Talks had stalled more than a year ago.
The decision to quit negotiations aimed at Canada becoming the first G7 nation to sign a free trade pact with the world’s second largest economy marks a major policy reversal for Prime Minister Justin Trudeau’s government, which had pursued a deal since coming to power.
”I don’t see the conditions being present now for these discussions to continue at this time,” Champagne said in an interview with the Globe and Mail daily.
”The China of 2020 is not the China of 2016,” he said.
His comments represent a hardening tone toward China — more in line with the United States, Australia and parts of the EU — after exhaustive diplomatic efforts to soothe ties failed.
Trudeau visited China in September 2016 and weeks later Chinese Premier Li Keqiang travelled to Canada to renew their partnership in dozens of areas, including joint military exercises.
Since then, Beijing’s crackdown on its Uighur population and its erosion of Hong Kong’s autonomy has upset many liberal democracies, including Canada, which cancelled its extradition treaty with Hong Kong.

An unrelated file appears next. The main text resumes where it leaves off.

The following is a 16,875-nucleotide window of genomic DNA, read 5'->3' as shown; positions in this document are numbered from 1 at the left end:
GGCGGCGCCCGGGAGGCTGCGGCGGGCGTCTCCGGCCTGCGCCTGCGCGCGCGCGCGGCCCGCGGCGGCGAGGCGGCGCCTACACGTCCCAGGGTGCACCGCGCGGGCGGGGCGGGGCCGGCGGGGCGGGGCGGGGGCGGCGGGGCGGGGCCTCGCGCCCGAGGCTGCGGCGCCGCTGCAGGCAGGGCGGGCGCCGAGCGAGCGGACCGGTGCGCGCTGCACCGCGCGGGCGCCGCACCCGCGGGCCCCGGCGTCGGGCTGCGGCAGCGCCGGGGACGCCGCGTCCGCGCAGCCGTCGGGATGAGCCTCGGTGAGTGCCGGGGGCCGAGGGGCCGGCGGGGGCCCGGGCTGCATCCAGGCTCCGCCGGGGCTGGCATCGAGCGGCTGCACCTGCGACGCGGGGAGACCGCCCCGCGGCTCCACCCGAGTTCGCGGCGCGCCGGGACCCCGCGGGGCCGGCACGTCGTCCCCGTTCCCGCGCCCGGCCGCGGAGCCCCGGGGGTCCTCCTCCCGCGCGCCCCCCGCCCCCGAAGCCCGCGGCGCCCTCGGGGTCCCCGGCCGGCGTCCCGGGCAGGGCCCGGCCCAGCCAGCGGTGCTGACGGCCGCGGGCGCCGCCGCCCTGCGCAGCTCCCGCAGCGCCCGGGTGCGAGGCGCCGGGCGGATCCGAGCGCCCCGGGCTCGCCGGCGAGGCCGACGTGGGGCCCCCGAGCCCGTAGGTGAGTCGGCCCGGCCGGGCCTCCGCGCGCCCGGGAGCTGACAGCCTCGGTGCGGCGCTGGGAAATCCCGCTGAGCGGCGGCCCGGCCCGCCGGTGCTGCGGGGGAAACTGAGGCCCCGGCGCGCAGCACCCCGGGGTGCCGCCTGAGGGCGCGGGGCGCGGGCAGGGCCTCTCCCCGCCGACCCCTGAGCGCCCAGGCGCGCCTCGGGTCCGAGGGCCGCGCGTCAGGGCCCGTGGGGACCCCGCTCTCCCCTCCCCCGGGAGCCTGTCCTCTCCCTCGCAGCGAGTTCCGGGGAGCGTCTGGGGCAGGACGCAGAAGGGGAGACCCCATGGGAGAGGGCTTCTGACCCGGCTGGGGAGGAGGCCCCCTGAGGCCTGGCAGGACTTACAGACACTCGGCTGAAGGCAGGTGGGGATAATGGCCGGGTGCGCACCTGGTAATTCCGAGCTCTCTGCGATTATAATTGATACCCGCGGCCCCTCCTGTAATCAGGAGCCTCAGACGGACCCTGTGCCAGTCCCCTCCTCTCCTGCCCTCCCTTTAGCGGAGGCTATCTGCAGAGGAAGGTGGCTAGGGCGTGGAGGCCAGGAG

Add to this, according to Champagne, Beijing’s ”arbitrary detention” of former Canadian diplomat Michael Kovrig and businessman Michael Spavor on suspicions of espionage, in response to the December 2018 arrest of telecom giant Huawei’s chief financial officer Meng Wanzhou on a US warrant during a stopover in Vancouver.
Meng is wanted for alleged bank fraud and violations of US sanctions against Iran, and has been fighting extradition ever since.
”Our first priority is to get the Michaels back home,” Champagne said.
”All of the initiatives and policies that had been put in place at the time (in 2016 with China) — all that needs to be reviewed,” he said, adding that Ottawa is ”looking at all of them with the lens of China of 2020.”
Despite the tensions, China remains Canada’s second largest trading partner after the United States.
In the year to July 2020, Canadian exports to China increased 23.6 percent while imports rose 13.9 percent.